Setting the Stage

On a beautiful August summer evening Steely Dan, currently on their 2014 JAMALOT EVER AFTER TOUR,  dropped in and left an indelible memory on the Lehigh Valley last night over the course of their show at the Main Stage at Musikfest.

After opening with a piece entitled “Cubano Chant”, dedicated to American Saxophonist and keyboardist Cornelius Bumpus, principal musicians and songwriters Donald Fagan and Walter Becker, backed by their 13-piece Steely Dan Band, proceeded down memory lane with a string of their most famous hits.  Songs two through five included personal favorites “Black Cow,” “Aja,” “Hey Nineteen,” and “Black Friday”.  These performances set the tone for the musical evening that unfolded.

A mixture of young adult and older, the fans remained festive and exuberant throughout the show.  I had a sense that the younger fans, who danced and celebrated the entire time, were trying to “tell” the older fans, “Hey, come on you guys… this is one of YOUR generation’s iconic bands… get up and dance!”  It seemed to work in the section my friend and I were watching from, which I think drives the point that Steely Dan, after all their hit records and songs and band configurations over the years, has made timeless music.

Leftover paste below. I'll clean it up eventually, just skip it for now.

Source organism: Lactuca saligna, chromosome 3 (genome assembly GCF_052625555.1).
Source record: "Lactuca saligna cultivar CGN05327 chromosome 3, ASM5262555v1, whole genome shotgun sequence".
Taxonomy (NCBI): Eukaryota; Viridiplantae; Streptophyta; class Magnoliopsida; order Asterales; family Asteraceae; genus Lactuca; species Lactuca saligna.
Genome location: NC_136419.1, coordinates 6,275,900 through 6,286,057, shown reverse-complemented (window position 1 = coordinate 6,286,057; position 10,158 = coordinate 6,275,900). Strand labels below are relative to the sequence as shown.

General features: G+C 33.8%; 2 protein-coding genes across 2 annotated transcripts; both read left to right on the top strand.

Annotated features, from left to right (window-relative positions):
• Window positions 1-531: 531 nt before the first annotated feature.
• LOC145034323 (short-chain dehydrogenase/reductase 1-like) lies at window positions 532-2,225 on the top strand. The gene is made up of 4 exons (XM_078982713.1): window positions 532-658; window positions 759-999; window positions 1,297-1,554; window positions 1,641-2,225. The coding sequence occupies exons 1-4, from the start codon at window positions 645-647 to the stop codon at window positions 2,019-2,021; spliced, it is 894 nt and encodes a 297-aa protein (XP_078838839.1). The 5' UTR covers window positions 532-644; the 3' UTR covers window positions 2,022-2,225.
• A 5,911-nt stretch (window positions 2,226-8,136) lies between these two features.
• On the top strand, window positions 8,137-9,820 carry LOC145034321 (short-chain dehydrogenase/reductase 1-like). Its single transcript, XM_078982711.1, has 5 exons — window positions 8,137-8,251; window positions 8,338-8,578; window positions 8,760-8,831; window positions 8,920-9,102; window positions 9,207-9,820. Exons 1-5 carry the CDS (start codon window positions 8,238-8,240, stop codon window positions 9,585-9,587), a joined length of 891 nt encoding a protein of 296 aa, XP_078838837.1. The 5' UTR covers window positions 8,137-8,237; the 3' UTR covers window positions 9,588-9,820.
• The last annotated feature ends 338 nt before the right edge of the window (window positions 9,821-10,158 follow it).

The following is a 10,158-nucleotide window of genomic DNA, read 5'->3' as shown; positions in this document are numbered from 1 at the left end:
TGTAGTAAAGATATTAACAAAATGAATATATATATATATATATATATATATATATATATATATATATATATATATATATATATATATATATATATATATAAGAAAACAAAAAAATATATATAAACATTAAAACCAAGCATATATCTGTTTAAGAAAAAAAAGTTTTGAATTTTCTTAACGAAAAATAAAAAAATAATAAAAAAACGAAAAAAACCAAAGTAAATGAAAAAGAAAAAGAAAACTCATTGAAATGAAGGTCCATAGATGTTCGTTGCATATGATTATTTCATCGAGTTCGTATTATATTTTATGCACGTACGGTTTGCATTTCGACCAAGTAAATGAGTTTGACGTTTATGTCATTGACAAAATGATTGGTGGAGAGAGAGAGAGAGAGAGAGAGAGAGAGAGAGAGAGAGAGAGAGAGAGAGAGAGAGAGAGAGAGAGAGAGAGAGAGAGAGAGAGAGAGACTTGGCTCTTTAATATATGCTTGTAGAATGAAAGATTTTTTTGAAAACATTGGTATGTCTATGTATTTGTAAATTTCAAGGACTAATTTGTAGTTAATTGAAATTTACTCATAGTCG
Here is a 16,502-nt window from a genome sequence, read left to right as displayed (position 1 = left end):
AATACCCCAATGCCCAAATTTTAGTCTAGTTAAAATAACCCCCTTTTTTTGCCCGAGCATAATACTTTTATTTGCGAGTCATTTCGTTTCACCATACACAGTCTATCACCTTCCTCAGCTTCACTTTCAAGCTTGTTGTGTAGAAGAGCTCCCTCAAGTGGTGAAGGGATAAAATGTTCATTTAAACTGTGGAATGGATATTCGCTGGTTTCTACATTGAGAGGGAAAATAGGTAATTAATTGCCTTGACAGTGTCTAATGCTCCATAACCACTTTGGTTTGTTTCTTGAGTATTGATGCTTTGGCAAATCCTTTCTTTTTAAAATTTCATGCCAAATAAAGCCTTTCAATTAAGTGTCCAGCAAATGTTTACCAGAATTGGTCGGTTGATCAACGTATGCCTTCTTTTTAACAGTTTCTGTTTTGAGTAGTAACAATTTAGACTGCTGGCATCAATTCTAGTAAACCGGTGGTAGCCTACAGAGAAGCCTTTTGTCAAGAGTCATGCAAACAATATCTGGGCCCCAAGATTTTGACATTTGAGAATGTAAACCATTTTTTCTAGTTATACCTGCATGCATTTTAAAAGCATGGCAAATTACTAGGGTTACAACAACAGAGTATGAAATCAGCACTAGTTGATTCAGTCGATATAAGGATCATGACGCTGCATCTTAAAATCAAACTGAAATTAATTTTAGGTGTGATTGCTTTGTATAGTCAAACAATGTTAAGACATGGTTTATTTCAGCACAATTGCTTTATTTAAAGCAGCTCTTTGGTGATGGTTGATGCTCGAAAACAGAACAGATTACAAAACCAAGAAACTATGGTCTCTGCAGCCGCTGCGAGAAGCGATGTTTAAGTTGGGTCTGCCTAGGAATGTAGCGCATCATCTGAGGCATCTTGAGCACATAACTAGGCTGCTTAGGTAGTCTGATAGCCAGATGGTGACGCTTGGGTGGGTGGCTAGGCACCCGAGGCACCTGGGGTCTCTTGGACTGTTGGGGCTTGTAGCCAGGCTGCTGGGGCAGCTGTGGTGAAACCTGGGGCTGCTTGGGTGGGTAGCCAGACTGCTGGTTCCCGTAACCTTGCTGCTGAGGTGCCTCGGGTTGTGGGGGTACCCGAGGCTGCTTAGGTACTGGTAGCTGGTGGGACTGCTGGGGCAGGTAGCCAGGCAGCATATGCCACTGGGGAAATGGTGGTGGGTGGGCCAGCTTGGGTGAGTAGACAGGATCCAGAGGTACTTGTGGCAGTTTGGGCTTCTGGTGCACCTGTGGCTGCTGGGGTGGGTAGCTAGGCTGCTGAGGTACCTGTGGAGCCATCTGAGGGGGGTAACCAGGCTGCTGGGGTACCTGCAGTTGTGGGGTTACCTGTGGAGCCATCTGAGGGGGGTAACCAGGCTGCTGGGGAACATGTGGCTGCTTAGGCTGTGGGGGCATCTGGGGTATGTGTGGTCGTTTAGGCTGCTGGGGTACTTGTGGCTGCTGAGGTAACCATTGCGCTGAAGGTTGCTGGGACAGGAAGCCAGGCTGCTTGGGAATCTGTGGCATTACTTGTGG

A Brief Steely Dan Timeline 

20140806_205800Becker and Fagan met at Bard College in Annandale-on-the-Hudson in 1968.  Going to school, living a beatnik existence and listening to music was what it was all about.  Originally signed in the early ‘70s by ABC/Dunhill Records in Los Angeles as ABC “staff songwriters,” they broke out on their own as Steely Dan with the release of their 1972 “Can’t Buy A Thrill” album.

What happened over the course of the next eight years was a procession of seven commercially and critically acclaimed records.  In 1975, in the middle of this massively successful run, they disbanded the original Steely Dan band, continuing to make and record music as a studio band only… similar to The Beatles after 1966.

From the beginning, their music has been a sophisticated blend of jazz, rock, funk, R&B and pop, with more dominating jazz and pop sounds enhanced by distinct backing vocals and harmonies after dissolving the band in 1975.  Hidden song structures, varying time signatures and chord structures are cornerstones to almost every Steely Dan song.

Ahh yes… very difficult music to play, yet easy to listen to… which is not to say their music can be classified as easy listening.  Sounds like a Steely Dan lyric… sorry about that.

With Becker & Fagan, the lyrics only tell part of the story… they’re fascinating!  Maybe a separate blog about this in the future.

Back to the Show

20140806_205823In the middle of the show last night, my friend Rick and I saw an actual “soft mosh circle” form.

Walter Becker proceeded to give a 12 minute band introduction; a running stream of consciousness, unfiltered, filled with both humor and praise for his band members.

Many of their greatest hits were performed last night, with the individual songs taking Rick and I back to our high school “daze," especially the rousing rendition of “My Old School”, which had the entire crowd on their feet from that point in the show until the closing “Reelin’ in the Years,” a song from their debut 1972 album.  “Kid Charlemagne” was an utterly perfect encore, followed by the “Theme from The Untouchables,” which was bizzare, yet completely in character for Becker and Fagan.

Musikfest must “Do It Again” next year with timeless and iconic Steely Dan!